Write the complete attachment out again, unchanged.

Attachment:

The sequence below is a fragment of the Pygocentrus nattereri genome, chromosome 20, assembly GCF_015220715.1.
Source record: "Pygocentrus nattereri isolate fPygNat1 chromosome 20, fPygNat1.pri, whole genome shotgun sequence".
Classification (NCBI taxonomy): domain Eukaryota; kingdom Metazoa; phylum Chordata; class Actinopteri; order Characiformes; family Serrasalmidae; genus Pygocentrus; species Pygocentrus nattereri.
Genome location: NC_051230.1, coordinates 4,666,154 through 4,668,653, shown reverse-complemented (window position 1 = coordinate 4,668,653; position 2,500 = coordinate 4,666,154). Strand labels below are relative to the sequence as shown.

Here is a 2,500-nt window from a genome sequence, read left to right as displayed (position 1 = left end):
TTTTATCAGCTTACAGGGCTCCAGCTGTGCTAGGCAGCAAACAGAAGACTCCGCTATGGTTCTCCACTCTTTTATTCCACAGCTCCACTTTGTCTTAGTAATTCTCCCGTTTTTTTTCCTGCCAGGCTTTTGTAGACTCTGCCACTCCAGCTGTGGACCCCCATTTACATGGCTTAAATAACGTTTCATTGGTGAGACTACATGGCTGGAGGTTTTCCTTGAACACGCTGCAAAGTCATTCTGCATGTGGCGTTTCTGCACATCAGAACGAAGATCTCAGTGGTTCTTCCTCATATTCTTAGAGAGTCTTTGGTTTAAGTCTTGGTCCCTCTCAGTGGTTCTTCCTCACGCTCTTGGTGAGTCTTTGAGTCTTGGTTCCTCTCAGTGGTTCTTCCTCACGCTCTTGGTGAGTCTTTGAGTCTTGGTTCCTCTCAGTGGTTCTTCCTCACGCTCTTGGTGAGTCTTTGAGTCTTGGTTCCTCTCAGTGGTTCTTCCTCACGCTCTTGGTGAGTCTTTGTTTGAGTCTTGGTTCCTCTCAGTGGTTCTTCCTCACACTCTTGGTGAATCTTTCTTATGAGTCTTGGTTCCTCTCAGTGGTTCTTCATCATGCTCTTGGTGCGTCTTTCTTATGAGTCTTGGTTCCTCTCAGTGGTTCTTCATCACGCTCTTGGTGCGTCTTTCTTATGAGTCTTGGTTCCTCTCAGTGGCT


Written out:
The sequence below is a fragment of the Pygocentrus nattereri genome, chromosome 20, assembly GCF_015220715.1.
Source record: "Pygocentrus nattereri isolate fPygNat1 chromosome 20, fPygNat1.pri, whole genome shotgun sequence".
Classification (NCBI taxonomy): domain Eukaryota; kingdom Metazoa; phylum Chordata; class Actinopteri; order Characiformes; family Serrasalmidae; genus Pygocentrus; species Pygocentrus nattereri.
Genome location: NC_051230.1, coordinates 4,666,154 through 4,668,653, shown reverse-complemented (window position 1 = coordinate 4,668,653; position 2,500 = coordinate 4,666,154). Strand labels below are relative to the sequence as shown.

Here is a 2,500-nt window from a genome sequence, read left to right as displayed (position 1 = left end):
TTTTATCAGCTTACAGGGCTCCAGCTGTGCTAGGCAGCAAACAGAAGACTCCGCTATGGTTCTCCACTCTTTTATTCCACAGCTCCACTTTGTCTTAGTAATTCTCCCGTTTTTTTTCCTGCCAGGCTTTTGTAGACTCTGCCACTCCAGCTGTGGACCCCCATTTACATGGCTTAAATAACGTTTCATTGGTGAGACTACATGGCTGGAGGTTTTCCTTGAACACGCTGCAAAGTCATTCTGCATGTGGCGTTTCTGCACATCAGAACGAAGATCTCAGTGGTTCTTCCTCATATTCTTAGAGAGTCTTTGGTTTAAGTCTTGGTCCCTCTCAGTGGTTCTTCCTCACGCTCTTGGTGAGTCTTTGAGTCTTGGTTCCTCTCAGTGGTTCTTCCTCACGCTCTTGGTGAGTCTTTGAGTCTTGGTTCCTCTCAGTGGTTCTTCCTCACGCTCTTGGTGAGTCTTTGAGTCTTGGTTCCTCTCAGTGGTTCTTCCTCACGCTCTTGGTGAGTCTTTGTTTGAGTCTTGGTTCCTCTCAGTGGTTCTTCCTCACACTCTTGGTGAATCTTTCTTATGAGTCTTGGTTCCTCTCAGTGGTTCTTCATCATGCTCTTGGTGCGTCTTTCTTATGAGTCTTGGTTCCTCTCAGTGGTTCTTCATCACGCTCTTGGTGCGTCTTTCTTATGAGTCTTGGTTCCTCTCAGTGGCT